At least Laurent Blanc won’t have to worry about quotas anymore. Having spent a wee time on the sidelines, Larry White has his new gig at Paris Saint-Germain. Some people get revived by smelling salts, but Blanc has had his career revived by oil fumes. That means, of course, that while there can be loads of excitement about France this season, we can evaluate the work that Carlo Ancelotti has done in his season and a half in France. There won’t be time to include the work we can assume he has done in the city’s restaurants, even if food is obviously more interesting than football. Food!
One would have reasonably assumed that when Ancelotti took over, as 2011 was on the verge of becoming 2012 and PSG were three points clear of Montpellier, that a manager of his experience and a team with such financial advantage would have easily won the league for the first time in over 500 years. It wasn’t to be. Despite that in the summer of 2011, PSG had bought Salvatore Sirigu, Jeremy Menez, Blaise Matuidi, Kevin Gameiro and Javier Pastore, they could only finish second. Montpellier played such thrilling and consistent football, lead by Younes Belhanda and Olivier Giroud’s partnership in attack, that their victory was well deserved. They truly played like a team, while PSG played like they were on their first date. There had been moments of excellence, particularly if intermittently from Pastore, but the sense was that Montpellier’s form for that season carried them to the title, partly because PSG were incapable of pulling their fingers out.
And they didn’t pull their fingers out (this is a metaphor, not a genuinely revolting scoop being put out there) in Ancelotti’s first transfer window. They bought Maxwell from Barcelona and Alex from Chelsea. This was not so much a statement of intent as it was a statement of just looking forward to the end of the season. Work was being done to lay the foundations for success and to sensibly attempt walking before they would consider running. There were plenty of boos from the club, as there were at the start of the 2012/13 season, but that said more about the type of fans PSG have. Paris’s fans were already known for their arrogance, and the city is widely loathed for the same. The takeover attracted the fairweather, flashy fan – the type Chelsea have started to attract – with a sense of entitlement expressed first and foremost in willingness to express dissatisfaction. If there was one thing Ancelotti failed to improve, it was the new fans’ attitudes. What he did do, though, was to weather the fans’ displeasure and commit himself to steady progress that would leave PSG able to focus almost exclusively on the future, rather than mistakes of the past.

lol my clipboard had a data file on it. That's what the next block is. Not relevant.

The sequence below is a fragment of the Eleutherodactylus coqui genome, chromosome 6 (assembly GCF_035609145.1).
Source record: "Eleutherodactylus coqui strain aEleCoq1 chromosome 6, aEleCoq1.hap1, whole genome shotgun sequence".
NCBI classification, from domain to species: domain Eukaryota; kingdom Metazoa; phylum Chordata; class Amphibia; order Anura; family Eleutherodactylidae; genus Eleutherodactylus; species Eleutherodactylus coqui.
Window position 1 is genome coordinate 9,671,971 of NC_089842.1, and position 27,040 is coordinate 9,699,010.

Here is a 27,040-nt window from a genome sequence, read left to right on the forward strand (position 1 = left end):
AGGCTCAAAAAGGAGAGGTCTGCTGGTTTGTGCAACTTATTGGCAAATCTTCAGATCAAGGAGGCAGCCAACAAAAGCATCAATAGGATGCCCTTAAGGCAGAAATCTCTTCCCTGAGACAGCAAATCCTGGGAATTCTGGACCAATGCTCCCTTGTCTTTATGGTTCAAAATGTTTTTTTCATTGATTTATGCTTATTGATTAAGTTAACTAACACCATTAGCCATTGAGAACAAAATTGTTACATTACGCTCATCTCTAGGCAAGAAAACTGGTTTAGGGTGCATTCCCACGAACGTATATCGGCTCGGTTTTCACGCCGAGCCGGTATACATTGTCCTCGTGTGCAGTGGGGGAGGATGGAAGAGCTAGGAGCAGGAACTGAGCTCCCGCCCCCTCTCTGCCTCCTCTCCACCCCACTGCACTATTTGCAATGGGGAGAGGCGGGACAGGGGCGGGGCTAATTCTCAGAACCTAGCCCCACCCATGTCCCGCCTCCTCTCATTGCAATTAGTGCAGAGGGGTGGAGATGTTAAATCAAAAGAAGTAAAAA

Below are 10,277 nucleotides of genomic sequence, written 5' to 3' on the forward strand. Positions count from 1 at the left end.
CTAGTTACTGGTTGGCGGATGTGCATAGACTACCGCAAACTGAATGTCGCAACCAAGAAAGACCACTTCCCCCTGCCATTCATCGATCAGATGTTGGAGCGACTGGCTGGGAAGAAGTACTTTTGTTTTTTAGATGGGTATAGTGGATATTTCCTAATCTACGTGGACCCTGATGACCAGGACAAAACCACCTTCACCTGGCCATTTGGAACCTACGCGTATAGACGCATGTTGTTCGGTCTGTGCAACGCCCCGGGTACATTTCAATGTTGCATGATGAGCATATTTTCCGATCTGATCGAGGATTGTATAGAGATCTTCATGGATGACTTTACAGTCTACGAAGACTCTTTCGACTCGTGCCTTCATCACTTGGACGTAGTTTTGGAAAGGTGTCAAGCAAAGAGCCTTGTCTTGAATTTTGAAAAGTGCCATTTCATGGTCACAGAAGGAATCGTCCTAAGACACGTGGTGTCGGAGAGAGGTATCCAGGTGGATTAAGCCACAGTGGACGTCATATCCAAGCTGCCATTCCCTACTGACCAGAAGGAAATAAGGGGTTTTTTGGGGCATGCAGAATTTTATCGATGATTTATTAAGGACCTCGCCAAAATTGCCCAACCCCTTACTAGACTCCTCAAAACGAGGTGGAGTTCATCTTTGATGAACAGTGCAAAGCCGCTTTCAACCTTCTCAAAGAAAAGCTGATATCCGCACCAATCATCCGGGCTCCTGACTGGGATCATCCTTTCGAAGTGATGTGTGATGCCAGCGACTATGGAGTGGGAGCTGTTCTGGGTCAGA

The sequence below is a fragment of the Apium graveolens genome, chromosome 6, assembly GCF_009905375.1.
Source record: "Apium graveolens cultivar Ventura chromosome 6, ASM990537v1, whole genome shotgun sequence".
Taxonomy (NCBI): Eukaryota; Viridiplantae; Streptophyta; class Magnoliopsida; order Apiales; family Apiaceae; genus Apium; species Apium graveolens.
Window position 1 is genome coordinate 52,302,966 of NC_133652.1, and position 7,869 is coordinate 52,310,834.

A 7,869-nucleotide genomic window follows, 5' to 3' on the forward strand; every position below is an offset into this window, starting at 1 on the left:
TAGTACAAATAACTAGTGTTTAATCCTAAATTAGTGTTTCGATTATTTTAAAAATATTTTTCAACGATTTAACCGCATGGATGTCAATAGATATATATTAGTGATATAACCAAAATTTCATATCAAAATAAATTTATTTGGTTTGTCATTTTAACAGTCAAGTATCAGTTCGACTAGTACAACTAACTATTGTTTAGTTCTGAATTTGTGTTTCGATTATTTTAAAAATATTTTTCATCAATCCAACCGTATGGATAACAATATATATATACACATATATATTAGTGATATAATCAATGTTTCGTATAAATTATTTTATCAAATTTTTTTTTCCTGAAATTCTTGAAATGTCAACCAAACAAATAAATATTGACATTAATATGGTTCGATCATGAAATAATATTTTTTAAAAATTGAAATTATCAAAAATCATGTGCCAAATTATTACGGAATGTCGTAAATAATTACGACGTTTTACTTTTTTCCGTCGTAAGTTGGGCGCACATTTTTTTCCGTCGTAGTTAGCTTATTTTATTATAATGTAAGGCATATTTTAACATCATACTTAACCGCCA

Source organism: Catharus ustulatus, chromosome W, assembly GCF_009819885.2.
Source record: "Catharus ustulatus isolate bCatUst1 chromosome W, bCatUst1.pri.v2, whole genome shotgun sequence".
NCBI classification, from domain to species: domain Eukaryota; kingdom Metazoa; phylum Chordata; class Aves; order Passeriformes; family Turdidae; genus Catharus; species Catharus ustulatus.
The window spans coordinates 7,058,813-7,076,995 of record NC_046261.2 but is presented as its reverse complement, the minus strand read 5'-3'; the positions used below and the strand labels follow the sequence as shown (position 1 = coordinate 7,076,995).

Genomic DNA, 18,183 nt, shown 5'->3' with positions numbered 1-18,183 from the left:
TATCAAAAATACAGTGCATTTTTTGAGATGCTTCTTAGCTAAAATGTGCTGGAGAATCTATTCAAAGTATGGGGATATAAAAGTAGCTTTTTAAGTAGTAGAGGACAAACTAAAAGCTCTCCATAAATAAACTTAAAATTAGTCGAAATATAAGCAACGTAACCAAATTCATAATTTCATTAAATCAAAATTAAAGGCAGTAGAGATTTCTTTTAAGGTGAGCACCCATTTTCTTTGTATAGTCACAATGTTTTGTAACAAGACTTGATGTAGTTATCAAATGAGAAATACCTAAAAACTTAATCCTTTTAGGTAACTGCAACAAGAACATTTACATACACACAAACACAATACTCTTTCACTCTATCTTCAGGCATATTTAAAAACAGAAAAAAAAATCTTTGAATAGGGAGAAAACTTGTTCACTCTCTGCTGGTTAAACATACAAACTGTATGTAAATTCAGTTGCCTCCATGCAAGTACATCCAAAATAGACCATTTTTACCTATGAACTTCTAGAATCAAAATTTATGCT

Ancelotti did not transform the team in this season, nor did he appear to try to. The owners and Leonardo had said Champions League football was the aim for that season, and so it proved. PSG finished second, and Ancelotti had begun to build his team. He had identified those players capable of performing in the Champions League, he identified the players who would improve the squad, and more importantly, began the process of removing the players who were no longer needed. Improvement was gradual but can be seen more clearly in retrospect than simply in each transfer window.
Without Carlo Ancelotti at Paris Saint-Germain, it would have taken more effort, and more z-e-r-ohs on the cheques to attract the players necessary to really compete in Europe. Obviously that is not to say PSG were ready for the Champions League last year, but they were a team who looked far more at home in that competition than they did in Ligue Un. That summer, the side added Zlatan Ibrahimovic, bringing an ego and swagger that would normally take years to develop. Ibrahimovic is an utterly staggering arsehole of truly ridiculous proportions, but a man with the standing of Carlo Ancelotti is one of the few capable of keeping him – more or less – onside for a season. Ibrahimovic delivered crucial goals, and his self-regard in turn demanded that his teammates raised their game to meet his expectations. Without Ibrahimovic, the title wouldn’t have been Paris’, and his arrogance was one of the building blocks for the team to get used to being in Europe. Ibrahimovic would have had no concerns about whether or not he really deserved to be there, and his side increasingly started to believe that was the case. When Barcelona eventually defeated them in the quarters, it was PSG who surprised everyone with their competence, not the other side.
As for the others, Ezequiel Lavezzi may not have had an incredible season, but he scored the decisive goal in the last leg against Valencia, and has undeniable class. Thiago Silva had problems with injuries, but displayed often enough that he is potentially the greatest centre back of his era, with a calmness and adroit sense of positioning not seen since Rio Ferdinand at his peak. Marco Verratti, the next Pirlo, was bought from Pescara and could well—no understatement—be the best midfielder of his generation and define PSG if he and his side are successful. Ancelotti needs praise for working with Leonardo to not waste the opportunity of the transfer window – there were no obviously idiotic signings, and all the players added were part of a plan to solve deficiencies, whether or not they were overwhelming successful in doing so. Ibrahimovic added stardust and genuine class, Thiago Silva would improve the defence immeasurably, Verratti was a player to build a side around.
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